As I was watering the plants in my garden one lazy Sunday morning, I found a few insects perched on some leaves. Initially, I ignored them, thinking they would disappear on their own. However, within a week, I saw that the whole plant was eaten up and it was almost about to perish.
Our work also may indicate similar threats early in their making. Often we tend to ignore early signs of problems because we believe they don’t demand our urgency. In collaborative working environments, any small issue left unattended to may end up slowing down the entire value chain.
This should definitely remind us of a few scenarios we’ve encountered in our daily work. Often, we see impediments coming our way, but we ignore them because we believe they don’t demand our urgency. However, these things eventually pose a major risk for the entire project. What could have been avoided will become an impossible problem. This situation is particularly relevant to agile teams. Because collaboration is crucial for the health of agile lifecycles, any small issue left unattended ends up slowing down the entire value chain.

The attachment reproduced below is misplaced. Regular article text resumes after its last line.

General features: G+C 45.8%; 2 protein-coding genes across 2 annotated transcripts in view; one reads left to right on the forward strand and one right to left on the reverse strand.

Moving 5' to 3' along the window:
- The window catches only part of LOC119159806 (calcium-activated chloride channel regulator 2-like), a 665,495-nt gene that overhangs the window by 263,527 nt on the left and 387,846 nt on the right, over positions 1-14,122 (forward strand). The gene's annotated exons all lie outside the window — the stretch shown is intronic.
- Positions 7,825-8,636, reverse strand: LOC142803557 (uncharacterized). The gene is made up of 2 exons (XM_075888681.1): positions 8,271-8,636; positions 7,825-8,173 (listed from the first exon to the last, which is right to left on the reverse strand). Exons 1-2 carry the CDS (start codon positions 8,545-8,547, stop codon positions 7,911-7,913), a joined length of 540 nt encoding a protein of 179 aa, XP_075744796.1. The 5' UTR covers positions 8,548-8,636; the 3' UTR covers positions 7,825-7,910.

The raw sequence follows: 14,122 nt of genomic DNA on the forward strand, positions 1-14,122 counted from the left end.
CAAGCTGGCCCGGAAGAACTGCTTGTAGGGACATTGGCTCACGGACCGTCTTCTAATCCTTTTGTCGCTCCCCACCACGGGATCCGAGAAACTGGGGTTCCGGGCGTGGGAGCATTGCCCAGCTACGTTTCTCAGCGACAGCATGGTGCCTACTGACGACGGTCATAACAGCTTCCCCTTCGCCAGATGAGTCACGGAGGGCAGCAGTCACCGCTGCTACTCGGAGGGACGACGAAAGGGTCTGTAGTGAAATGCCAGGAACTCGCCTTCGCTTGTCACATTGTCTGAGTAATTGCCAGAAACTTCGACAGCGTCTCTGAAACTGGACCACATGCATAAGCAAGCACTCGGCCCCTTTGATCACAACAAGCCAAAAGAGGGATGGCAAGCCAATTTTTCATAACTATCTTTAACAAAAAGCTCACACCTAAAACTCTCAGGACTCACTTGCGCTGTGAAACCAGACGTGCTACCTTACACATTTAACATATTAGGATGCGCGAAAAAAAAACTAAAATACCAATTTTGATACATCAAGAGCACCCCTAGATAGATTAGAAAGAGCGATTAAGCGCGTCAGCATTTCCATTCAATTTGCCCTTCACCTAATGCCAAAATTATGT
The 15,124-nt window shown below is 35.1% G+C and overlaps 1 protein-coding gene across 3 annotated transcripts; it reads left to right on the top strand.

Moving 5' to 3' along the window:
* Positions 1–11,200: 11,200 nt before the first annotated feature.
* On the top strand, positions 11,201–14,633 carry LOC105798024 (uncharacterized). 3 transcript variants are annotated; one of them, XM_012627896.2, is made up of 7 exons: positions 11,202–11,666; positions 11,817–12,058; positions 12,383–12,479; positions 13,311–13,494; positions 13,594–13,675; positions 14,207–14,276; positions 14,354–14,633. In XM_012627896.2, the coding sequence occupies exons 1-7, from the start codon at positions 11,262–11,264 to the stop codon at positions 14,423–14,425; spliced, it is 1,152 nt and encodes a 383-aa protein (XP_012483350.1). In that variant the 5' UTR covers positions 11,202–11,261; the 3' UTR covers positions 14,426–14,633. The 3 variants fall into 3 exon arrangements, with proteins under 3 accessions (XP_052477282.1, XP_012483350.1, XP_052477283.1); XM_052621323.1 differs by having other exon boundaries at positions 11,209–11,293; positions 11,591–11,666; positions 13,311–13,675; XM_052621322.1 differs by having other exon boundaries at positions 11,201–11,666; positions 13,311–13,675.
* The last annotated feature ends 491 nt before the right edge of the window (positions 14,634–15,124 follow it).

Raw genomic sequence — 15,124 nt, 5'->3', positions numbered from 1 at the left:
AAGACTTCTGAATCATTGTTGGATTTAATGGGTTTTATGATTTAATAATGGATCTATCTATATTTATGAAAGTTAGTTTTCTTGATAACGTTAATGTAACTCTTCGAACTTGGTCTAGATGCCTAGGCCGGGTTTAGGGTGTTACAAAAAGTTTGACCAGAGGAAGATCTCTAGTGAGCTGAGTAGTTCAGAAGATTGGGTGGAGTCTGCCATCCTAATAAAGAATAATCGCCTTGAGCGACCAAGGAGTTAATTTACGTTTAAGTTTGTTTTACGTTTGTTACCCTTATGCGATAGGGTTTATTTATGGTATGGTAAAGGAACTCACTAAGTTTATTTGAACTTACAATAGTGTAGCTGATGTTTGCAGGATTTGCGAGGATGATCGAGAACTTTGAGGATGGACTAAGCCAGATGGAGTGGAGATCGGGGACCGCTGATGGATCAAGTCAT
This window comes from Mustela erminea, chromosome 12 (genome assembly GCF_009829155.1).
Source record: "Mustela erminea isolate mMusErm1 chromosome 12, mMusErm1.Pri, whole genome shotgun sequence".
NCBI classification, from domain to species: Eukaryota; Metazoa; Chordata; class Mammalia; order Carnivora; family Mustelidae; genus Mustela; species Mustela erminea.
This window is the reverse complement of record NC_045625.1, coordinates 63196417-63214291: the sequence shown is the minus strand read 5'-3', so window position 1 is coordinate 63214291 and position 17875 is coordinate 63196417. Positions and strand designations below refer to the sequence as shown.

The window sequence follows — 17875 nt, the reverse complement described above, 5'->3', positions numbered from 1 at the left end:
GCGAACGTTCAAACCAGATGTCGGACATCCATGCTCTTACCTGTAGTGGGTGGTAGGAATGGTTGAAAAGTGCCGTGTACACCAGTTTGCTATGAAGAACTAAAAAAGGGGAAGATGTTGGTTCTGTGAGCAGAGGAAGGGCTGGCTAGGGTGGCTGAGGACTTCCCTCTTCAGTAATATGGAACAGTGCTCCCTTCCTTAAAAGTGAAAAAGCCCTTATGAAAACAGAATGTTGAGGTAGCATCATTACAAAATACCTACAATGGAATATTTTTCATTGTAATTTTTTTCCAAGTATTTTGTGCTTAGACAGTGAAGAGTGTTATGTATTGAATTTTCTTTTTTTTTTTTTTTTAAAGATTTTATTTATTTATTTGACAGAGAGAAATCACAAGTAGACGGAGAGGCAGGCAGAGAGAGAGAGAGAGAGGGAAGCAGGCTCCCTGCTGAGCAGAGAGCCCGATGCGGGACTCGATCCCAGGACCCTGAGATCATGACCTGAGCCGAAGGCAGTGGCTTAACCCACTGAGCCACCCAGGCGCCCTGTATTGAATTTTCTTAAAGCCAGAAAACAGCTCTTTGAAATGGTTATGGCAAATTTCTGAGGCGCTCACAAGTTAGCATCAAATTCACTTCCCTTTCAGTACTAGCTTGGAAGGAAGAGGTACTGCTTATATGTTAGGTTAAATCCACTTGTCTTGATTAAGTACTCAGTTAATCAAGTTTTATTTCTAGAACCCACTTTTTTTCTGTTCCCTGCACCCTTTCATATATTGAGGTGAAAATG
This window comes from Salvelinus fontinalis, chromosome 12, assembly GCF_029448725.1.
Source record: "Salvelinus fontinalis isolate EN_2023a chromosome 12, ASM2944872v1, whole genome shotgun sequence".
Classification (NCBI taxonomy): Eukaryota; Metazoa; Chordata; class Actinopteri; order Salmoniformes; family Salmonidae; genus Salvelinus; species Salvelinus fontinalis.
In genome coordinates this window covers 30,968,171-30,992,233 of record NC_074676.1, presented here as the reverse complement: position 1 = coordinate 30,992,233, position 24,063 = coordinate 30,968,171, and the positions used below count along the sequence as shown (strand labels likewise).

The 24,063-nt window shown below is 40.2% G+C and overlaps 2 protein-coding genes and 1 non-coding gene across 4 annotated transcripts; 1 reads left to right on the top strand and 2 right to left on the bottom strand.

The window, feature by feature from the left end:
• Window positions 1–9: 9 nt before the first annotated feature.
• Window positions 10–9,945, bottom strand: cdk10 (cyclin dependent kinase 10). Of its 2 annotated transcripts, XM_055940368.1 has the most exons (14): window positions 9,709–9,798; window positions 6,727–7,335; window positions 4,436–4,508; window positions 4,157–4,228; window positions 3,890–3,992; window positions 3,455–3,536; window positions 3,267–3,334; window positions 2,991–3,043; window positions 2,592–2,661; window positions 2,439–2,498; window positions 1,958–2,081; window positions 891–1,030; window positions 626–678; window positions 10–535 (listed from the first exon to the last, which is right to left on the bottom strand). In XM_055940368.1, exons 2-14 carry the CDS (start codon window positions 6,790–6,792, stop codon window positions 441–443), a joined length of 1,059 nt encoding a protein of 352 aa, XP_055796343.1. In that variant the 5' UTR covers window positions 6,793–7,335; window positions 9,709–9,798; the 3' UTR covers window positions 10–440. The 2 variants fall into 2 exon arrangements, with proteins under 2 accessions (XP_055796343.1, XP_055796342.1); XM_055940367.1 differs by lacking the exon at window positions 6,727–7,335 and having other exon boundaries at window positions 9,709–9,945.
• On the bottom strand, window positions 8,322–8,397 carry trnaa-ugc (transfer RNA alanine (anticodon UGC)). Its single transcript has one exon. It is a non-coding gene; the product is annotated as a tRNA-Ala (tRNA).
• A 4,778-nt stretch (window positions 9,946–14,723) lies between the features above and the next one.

Name and Description- Garden Your Thoughts
The next time I was conducting a retrospective with teams, I drew a picture of a plant on the board. “Look,” I said, “this plant is our project, and I would like us to do the following things.”
Think of all the bottlenecks that, if not addressed, would eat us up like a hungry worm devours leaves. Identify best practices that really worked well for us, and continue to work on them, just as we would care for flowers. Realize collectively what it is that we want to try different so that we stay on the right track, just like how we would nourish the plant with fertilizer and pesticides, the necessary action items. Lastly, identify potential areas of improvement, as we would tend to the drooping leaves on a plant.
Draw a plant on the whiteboard and ask your team to think of it as their project. Instruct them to:
1. Think of all the bottlenecks which, if not thought of, would damage the project like a hungry worm on leaves.
2. Identify best practices that worked well so far and continue to work on those just as we would care for the plants.
3. Realize collectively what it is that we want to try differently, the action items to stay on the right track, to secure the project(a plant with necessary fertilizers and pesticides)
4. Identify our areas of improvement, just how we would tend to the drooping leaves on a plant. This would help draw up good data points for discussion.
Large whiteboard or a large piece of poster paper. Three colors of sticky notes and markers.
This technique was originally published as part of the retrospectives article @ AgileConnection